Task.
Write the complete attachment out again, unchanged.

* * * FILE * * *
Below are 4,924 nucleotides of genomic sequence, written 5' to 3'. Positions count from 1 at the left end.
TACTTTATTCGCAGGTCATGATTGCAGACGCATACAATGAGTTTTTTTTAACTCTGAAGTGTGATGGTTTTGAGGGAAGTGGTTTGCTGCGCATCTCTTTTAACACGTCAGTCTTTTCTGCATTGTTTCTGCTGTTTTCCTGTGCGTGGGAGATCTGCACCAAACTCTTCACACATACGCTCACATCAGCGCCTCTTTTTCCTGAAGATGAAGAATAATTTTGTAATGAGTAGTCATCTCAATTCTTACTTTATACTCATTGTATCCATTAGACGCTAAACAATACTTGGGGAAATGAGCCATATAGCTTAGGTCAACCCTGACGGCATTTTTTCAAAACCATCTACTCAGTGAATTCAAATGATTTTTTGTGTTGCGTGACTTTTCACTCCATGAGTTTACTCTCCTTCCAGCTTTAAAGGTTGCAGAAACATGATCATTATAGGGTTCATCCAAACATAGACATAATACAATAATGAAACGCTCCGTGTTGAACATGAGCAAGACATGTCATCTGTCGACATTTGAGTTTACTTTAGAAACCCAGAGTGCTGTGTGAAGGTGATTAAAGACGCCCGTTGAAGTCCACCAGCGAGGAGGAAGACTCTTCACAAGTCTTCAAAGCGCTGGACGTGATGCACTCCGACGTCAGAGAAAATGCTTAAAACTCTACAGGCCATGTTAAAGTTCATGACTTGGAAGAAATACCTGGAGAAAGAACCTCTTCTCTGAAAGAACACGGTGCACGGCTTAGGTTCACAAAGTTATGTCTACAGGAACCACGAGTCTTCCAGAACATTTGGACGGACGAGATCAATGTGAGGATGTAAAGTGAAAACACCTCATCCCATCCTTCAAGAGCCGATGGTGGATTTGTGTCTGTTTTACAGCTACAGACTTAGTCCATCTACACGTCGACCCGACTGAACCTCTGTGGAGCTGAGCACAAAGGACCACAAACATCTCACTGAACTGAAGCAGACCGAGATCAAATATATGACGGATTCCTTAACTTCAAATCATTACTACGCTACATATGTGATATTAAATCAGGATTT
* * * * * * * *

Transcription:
Below are 4,924 nucleotides of genomic sequence, written 5' to 3'. Positions count from 1 at the left end.
TACTTTATTCGCAGGTCATGATTGCAGACGCATACAATGAGTTTTTTTTAACTCTGAAGTGTGATGGTTTTGAGGGAAGTGGTTTGCTGCGCATCTCTTTTAACACGTCAGTCTTTTCTGCATTGTTTCTGCTGTTTTCCTGTGCGTGGGAGATCTGCACCAAACTCTTCACACATACGCTCACATCAGCGCCTCTTTTTCCTGAAGATGAAGAATAATTTTGTAATGAGTAGTCATCTCAATTCTTACTTTATACTCATTGTATCCATTAGACGCTAAACAATACTTGGGGAAATGAGCCATATAGCTTAGGTCAACCCTGACGGCATTTTTTCAAAACCATCTACTCAGTGAATTCAAATGATTTTTTGTGTTGCGTGACTTTTCACTCCATGAGTTTACTCTCCTTCCAGCTTTAAAGGTTGCAGAAACATGATCATTATAGGGTTCATCCAAACATAGACATAATACAATAATGAAACGCTCCGTGTTGAACATGAGCAAGACATGTCATCTGTCGACATTTGAGTTTACTTTAGAAACCCAGAGTGCTGTGTGAAGGTGATTAAAGACGCCCGTTGAAGTCCACCAGCGAGGAGGAAGACTCTTCACAAGTCTTCAAAGCGCTGGACGTGATGCACTCCGACGTCAGAGAAAATGCTTAAAACTCTACAGGCCATGTTAAAGTTCATGACTTGGAAGAAATACCTGGAGAAAGAACCTCTTCTCTGAAAGAACACGGTGCACGGCTTAGGTTCACAAAGTTATGTCTACAGGAACCACGAGTCTTCCAGAACATTTGGACGGACGAGATCAATGTGAGGATGTAAAGTGAAAACACCTCATCCCATCCTTCAAGAGCCGATGGTGGATTTGTGTCTGTTTTACAGCTACAGACTTAGTCCATCTACACGTCGACCCGACTGAACCTCTGTGGAGCTGAGCACAAAGGACCACAAACATCTCACTGAACTGAAGCAGACCGAGATCAAATATATGACGGATTCCTTAACTTCAAATCATTACTACGCTACATATGTGATATTAAATCAGGATTT